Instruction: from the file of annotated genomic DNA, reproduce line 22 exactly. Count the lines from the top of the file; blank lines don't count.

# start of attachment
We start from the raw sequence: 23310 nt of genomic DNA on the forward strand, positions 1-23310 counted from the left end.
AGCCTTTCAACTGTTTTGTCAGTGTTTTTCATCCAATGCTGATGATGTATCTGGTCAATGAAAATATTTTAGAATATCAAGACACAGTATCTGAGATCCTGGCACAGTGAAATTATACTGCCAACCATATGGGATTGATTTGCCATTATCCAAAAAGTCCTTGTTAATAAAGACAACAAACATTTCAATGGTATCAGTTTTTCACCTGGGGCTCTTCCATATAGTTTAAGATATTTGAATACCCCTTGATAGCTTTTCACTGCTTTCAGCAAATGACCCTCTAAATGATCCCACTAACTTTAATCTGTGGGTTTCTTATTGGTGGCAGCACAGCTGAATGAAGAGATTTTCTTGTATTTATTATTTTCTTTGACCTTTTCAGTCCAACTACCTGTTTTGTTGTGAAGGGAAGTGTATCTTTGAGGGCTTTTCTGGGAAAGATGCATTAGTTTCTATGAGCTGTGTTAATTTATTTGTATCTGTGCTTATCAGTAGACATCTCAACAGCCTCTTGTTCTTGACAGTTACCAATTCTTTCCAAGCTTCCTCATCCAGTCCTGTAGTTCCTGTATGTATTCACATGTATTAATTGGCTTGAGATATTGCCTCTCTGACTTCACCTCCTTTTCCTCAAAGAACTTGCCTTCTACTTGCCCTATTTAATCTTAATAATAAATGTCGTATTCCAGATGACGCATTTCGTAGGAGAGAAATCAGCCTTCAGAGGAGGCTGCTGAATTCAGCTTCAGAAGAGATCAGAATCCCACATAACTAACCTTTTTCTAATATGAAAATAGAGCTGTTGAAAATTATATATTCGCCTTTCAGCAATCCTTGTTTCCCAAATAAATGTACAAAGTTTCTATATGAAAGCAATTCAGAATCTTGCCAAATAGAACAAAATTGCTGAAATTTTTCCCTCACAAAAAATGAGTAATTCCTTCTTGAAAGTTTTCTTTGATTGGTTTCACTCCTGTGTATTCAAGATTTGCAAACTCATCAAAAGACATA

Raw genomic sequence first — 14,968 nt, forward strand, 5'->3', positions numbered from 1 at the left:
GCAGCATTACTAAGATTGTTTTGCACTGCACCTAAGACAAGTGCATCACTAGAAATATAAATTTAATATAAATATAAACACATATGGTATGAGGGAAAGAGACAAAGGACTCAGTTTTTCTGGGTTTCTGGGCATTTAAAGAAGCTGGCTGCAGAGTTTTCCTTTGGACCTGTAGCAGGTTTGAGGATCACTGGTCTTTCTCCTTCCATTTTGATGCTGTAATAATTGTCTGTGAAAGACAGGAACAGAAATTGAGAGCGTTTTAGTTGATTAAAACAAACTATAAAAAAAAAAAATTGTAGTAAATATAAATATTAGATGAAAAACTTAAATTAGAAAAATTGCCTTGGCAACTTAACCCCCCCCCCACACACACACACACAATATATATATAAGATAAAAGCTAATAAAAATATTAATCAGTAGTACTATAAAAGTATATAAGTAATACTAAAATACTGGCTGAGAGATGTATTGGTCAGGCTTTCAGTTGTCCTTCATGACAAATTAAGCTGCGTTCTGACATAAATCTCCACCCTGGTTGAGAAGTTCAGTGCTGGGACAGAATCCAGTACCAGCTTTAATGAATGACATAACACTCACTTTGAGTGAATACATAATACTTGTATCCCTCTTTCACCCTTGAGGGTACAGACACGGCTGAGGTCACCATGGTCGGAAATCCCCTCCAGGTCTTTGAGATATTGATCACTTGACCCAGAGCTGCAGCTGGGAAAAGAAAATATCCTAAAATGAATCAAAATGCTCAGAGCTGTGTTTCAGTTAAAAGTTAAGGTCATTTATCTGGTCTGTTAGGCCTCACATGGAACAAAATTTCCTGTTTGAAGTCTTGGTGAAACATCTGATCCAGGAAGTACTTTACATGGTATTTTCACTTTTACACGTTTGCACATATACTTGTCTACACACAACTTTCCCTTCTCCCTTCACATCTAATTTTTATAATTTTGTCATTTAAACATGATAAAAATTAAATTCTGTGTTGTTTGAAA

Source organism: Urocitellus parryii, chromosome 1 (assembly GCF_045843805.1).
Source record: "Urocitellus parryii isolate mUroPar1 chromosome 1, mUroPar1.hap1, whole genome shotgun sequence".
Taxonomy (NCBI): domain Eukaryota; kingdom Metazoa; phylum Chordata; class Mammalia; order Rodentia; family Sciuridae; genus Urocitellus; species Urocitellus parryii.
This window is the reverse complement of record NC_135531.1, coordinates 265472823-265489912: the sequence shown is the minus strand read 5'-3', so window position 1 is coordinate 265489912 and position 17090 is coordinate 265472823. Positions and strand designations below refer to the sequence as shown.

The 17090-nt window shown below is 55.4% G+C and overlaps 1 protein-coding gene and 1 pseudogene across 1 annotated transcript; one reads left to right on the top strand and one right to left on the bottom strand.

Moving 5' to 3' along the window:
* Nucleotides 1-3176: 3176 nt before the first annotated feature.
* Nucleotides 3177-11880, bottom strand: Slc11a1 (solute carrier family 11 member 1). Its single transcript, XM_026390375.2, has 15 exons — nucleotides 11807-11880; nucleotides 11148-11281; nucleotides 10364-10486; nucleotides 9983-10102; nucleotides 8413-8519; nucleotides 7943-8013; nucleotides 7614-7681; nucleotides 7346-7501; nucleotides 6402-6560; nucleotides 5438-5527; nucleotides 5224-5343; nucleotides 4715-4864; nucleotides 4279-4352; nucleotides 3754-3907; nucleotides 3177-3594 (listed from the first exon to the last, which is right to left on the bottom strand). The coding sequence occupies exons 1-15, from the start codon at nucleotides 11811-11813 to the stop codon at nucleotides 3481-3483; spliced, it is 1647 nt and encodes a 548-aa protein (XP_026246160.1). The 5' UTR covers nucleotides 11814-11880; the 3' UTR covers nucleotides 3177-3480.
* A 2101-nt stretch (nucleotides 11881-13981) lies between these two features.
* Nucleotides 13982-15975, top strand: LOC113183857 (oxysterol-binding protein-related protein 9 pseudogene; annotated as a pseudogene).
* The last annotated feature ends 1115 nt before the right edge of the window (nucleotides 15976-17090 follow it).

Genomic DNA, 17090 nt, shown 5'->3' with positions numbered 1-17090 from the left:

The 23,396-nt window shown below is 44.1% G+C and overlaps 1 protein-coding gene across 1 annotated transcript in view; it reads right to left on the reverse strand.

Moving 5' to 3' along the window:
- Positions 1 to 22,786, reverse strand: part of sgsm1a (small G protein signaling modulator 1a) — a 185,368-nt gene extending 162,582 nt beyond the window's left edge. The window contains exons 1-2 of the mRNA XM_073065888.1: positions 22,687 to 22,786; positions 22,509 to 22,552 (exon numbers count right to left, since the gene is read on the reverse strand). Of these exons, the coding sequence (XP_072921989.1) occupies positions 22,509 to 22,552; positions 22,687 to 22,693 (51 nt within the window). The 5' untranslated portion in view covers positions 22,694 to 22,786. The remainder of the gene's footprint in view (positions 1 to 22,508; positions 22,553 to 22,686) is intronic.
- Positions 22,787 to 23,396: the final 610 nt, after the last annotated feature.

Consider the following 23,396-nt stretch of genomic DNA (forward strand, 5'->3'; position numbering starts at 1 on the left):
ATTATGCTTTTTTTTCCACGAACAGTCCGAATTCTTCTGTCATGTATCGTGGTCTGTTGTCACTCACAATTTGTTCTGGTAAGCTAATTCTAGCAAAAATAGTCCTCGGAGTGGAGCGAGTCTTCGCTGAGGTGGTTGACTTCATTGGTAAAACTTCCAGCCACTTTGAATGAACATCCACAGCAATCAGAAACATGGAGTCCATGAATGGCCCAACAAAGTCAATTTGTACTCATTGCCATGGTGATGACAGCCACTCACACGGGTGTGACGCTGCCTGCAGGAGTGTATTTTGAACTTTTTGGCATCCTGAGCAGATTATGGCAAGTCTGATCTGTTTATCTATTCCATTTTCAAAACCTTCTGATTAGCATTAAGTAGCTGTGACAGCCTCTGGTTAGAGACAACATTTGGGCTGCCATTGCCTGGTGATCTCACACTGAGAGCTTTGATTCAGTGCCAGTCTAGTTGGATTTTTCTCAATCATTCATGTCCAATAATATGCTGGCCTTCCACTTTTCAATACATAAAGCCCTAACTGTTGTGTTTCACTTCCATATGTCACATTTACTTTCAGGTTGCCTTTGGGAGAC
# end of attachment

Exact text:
ATTATGCTTTTTTTTCCACGAACAGTCCGAATTCTTCTGTCATGTATCGTGGTCTGTTGTCACTCACAATTTGTTCTGGTAAGCTAATTCTAGCAAAAATAGTCCTCGGAGTGGAGCGAGTCTTCGCTGAGGTGGTTGACTTCATTGGTAAAACTTCCAGCCACTTTGAATGAACATCCACAGCAATCAGAAACATGGAGTCCATGAATGGCCCAACAAAGTCAATTTGTACTCATTGCCATGGTGATGACAGCCACTCACACGGGTGTGACGCTGCCTGCAGGAGTGTATTTTGAACTTTTTGGCATCCTGAGCAGATTATGGCAAGTCTGATCTGTTTATCTATTCCATTTTCAAAACCTTCTGATTAGCATTAAGTAGCTGTGACAGCCTCTGGTTAGAGACAACATTTGGGCTGCCATTGCCTGGTGATCTCACACTGAGAGCTTTGATTCAGTGCCAGTCTAGTTGGATTTTTCTCAATCATTCATGTCCAATAATATGCTGGCCTTCCACTTTTCAATACATAAAGCCCTAACTGTTGTGTTTCACTTCCATATGTCACATTTACTTTCAGGTTGCCTTTGGGAGAC